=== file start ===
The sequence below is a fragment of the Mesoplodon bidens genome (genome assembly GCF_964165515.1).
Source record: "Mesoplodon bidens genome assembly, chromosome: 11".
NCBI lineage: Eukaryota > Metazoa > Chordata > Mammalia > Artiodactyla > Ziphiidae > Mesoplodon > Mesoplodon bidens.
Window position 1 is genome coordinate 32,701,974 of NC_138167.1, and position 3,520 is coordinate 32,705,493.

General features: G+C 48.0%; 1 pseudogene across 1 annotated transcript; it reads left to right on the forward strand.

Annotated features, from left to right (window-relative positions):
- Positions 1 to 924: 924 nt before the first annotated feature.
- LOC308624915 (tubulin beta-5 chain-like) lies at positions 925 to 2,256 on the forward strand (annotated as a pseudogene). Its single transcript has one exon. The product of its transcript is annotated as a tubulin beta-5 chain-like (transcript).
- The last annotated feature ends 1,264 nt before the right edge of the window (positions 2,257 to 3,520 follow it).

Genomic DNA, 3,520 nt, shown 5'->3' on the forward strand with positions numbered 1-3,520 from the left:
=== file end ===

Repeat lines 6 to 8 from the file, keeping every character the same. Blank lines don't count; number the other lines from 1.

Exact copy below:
Annotated features, from left to right (window-relative positions):
- Positions 1 to 924: 924 nt before the first annotated feature.
- LOC308624915 (tubulin beta-5 chain-like) lies at positions 925 to 2,256 on the forward strand (annotated as a pseudogene). Its single transcript has one exon. The product of its transcript is annotated as a tubulin beta-5 chain-like (transcript).